With practicing the saying “no orphans in our community” and neighbors taking in other people children’s if needed, simply as part of the culture, Rwandan orphanages were virtually unheard of before the Rwandan Genocide. As a result of the 1994 travesty, when at least 800,000 ethnic Tutsis and moderate Hutus died over a 100-day period, many privately run children’s homes were proliferated. This immense change can be illustrated through the comparison of the only four in the country before and the 30 orphanages in the small East African country today. As Claudine Nyinawagaga, the Rwanda country director for Hope and Homes for Children, a non-government organization, “After the genocide there were many orphans and children separated from their parents. The government had to deal with many issues - almost everyone in the country was either a victim of, or participated in the genocide - [the government] had to rebuild the country, so children were a low priority.”
However, the Rwandan government has stated that they want to see all orphanages closed by 2020, an initiative that Hope for Homes supports. One may think that these orphanages were healthy scapegoats, which during the Genocide may have been true, but these orphanages are not like the ones in Westernized societies. Near the border with the Democratic Republic of the Congo, the Noel Orphanage still stands, until recently housing about 100 children and disabled adults. Toddlers sleep in rows of storage bins as one blind infant rocks herself repeatedly, in order to simulate the affection of a parent. In the rooms, the floor is made of concrete, consisting of no toys and the smell of a farmhouse. Outside resembles a stable, with mud strewn everywhere, leaving the inhabitants to stay in the same room constantly. The manager of Noel refused to talk, but a worker who did not want to be identified said: "Some here are just waiting to die. In fact some would be better off dead". Whether it be because children are now left in orphanages because their parents say they cannot afford them or because they are disabled and too expensive, the main problem is rooted in poverty. Rwanda may have one of Africa's fastest-growing economies, but almost half the population, especially those in rural areas, live below the poverty line. In addition, to add to this dilemma, according to Ms Nyinawagaga, for every $100 donated to organizations running orphanages, only about $40 goes towards caring for the child.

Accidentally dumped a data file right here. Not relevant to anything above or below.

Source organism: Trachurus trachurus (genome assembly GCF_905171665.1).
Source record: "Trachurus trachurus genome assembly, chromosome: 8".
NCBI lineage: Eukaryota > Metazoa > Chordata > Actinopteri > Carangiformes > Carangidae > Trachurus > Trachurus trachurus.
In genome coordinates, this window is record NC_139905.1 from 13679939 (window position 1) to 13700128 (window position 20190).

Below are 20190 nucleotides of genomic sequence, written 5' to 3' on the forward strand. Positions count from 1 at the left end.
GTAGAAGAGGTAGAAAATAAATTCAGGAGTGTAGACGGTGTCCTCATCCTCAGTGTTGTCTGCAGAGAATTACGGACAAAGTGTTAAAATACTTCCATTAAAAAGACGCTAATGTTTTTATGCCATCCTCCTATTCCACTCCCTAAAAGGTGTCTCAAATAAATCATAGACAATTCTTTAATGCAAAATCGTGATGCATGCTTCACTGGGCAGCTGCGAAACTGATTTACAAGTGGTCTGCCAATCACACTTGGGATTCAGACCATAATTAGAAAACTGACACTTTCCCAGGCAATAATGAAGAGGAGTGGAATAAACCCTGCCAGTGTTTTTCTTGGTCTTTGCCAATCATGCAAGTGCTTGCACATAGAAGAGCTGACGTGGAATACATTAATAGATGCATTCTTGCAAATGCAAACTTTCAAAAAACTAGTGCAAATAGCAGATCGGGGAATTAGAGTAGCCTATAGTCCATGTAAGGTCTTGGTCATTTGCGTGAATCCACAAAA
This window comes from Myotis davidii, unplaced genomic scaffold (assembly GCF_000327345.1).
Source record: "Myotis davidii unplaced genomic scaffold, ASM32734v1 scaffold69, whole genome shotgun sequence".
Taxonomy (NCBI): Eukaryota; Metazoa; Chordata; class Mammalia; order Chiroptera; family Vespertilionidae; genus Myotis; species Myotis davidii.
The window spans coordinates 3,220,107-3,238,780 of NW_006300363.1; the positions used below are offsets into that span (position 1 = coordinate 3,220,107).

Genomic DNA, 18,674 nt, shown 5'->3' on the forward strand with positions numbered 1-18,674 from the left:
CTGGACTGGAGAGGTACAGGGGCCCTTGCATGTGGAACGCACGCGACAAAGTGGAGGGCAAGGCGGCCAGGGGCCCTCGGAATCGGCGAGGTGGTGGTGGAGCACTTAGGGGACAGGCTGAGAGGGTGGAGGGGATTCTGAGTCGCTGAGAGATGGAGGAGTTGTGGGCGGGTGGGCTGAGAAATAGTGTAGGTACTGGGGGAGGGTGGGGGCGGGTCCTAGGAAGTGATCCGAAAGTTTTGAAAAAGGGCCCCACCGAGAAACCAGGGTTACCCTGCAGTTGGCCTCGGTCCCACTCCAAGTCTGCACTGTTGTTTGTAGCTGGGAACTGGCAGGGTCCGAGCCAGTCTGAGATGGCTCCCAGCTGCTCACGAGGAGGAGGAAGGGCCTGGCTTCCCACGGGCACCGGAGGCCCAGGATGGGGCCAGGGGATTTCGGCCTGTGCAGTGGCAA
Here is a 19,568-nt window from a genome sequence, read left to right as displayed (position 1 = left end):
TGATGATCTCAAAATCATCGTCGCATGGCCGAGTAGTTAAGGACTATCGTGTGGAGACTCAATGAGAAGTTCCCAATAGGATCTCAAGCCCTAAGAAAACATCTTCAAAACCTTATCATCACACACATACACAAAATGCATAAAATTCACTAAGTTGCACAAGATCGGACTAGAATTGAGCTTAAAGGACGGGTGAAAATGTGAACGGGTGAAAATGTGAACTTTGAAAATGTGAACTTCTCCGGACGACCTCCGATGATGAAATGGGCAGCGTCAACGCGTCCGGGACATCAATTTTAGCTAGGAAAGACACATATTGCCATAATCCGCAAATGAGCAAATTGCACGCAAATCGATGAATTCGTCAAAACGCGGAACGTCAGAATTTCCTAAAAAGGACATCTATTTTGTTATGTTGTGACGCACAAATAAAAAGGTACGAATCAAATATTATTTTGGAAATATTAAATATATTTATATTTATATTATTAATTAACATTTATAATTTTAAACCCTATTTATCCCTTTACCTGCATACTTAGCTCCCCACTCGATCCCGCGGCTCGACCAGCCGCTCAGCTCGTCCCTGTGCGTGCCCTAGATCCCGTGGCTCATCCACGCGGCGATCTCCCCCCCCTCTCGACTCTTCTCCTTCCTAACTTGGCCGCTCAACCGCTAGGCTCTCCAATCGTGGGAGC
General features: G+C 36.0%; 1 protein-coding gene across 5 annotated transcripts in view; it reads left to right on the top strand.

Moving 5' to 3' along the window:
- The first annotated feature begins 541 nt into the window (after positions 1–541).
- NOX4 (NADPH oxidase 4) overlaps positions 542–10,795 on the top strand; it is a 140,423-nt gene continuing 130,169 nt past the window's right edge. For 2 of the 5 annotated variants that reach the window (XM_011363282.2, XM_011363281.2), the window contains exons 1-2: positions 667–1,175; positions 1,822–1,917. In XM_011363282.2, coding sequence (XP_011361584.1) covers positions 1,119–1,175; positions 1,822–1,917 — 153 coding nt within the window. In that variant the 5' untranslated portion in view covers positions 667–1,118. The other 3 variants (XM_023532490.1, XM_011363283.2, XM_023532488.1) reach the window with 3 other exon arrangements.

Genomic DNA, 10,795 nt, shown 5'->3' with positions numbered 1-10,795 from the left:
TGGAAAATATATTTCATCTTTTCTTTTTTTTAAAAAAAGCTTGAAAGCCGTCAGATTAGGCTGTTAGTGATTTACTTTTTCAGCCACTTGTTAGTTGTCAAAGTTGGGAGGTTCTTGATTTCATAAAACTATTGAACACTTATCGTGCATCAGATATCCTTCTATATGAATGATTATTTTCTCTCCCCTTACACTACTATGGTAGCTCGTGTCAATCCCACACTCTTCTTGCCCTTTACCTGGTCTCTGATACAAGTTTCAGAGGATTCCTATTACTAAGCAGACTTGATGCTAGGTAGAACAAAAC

In conclusion, the hope is that the Noel Orphanage will be closed by April, with children placed with either their birth families or alternative family-based. In place of the orphanages, the Rwanda government has set up building community hubs to support parents going to work. Over the last four years, eight have been established around the country built by NGOs; and as the article states, “If Rwanda is successful in closing all its orphanages by 2020, it will become the first African country to do so, something Ms Nyinawagaga hopes will help move the country "from the negative of the genocide to a positive future".”
I think the concept of this article is really important to consider, especially in comparison to my other blogs. This article accentuates the effect a genocide not only can have on a country and its economy, but its children and families. With understanding the unscrupulous conditions of the current orphanage systems in Rwanda, I strongly agree and support the initiative to deplete them by 2020 and strongly empathize for the ones who are most directly affected.
March 15, 2015